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Scientists have found that dieters who drink two 250-millilitre glasses of water right before their meals tend to lose more weight than those who don't drink before meals but who eat similar diets.

Most of us know that drinking a lot of water can make us feel full. But there has been little research until now on whether water can't actually help with weight loss.

Now, researchers led by Brenda Davy, with Virginia Tech in Blacksburg, Va. have conducted the first randomized controlled trial on how drinking water can affect weight.

They divided 48 older adults, aged 55-75 years, into two groups: one group drank two cups of water prior to every meal, while the other did not. All of the subjects ate a low-calorie diet during the study.

Over 12 weeks, the water drinkers lost about 7 kilograms (15.5 pounds), while the non-water drinkers lost only about 5 kg (11 pounds).

The data was presented this week at the 240th National Meeting of the American Chemical Society (ACS).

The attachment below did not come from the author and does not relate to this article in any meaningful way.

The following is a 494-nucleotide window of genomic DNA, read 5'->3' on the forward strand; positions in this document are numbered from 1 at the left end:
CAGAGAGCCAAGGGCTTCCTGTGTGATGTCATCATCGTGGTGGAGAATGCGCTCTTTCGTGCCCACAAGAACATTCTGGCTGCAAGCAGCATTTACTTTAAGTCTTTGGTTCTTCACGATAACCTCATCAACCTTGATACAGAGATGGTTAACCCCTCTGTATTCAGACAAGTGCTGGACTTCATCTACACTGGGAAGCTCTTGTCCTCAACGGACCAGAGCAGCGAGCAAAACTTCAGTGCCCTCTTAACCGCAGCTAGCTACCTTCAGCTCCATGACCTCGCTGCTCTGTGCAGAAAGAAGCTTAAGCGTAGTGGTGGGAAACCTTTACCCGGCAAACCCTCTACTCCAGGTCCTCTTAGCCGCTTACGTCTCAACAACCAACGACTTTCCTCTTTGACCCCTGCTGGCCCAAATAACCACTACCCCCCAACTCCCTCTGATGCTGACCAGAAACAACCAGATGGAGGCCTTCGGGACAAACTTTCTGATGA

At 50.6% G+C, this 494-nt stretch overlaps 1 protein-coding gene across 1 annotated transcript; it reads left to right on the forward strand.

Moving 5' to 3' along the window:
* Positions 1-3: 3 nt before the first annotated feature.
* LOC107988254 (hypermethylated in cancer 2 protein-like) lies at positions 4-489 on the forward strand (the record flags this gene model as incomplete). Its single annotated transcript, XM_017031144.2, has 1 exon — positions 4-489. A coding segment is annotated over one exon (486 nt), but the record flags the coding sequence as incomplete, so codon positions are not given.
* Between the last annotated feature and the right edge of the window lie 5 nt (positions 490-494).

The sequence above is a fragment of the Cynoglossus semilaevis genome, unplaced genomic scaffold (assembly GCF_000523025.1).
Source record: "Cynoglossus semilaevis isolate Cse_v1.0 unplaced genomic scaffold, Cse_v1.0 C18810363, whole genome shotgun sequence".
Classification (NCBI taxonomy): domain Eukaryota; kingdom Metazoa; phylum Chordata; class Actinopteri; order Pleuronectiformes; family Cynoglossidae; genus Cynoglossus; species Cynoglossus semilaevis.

Davy thinks water may help with weight loss simply because it fills the stomach and helps people feel full so they eat less calorie-containing food during their meal. The researchers found that the water drinkers ate nearly 100 fewer calories at each meal. Over time, that deficit added up to weight loss.

Water drinkers might also lose more weight because of what they're not drinking: sweetened drinks. Davy notes that drinks sweetened with sugar and corn syrup can be high in calories. A 12-ounce can of regular pop, for instance, contains about 10 teaspoons of sugar and about 150 calories. Even a 250-ml glass of milk contains 120 calories.

Davy says the water drinkers also noticed other benefits.

"Many of our participants in the water group commented they felt they were thinking a lot more clearly; their memory was better," she says.

Dr. Stanley Bernstein says he's not surprised by the study's findings. Bernstein, the founder of a chain of weight loss centres, says he has long encouraged dieters to drink lots of water not only because it relieves water retention, but because "the more you drink, the more your system can work to break down fat."

"Drinking a lot of water is a very necessary part of losing weight. Period. It's probably, from my point of view, as effective as most diet pills," he told CTV News.

With a report from CTV's medical specialist Avis Favaro and producer Elizabeth St. Philip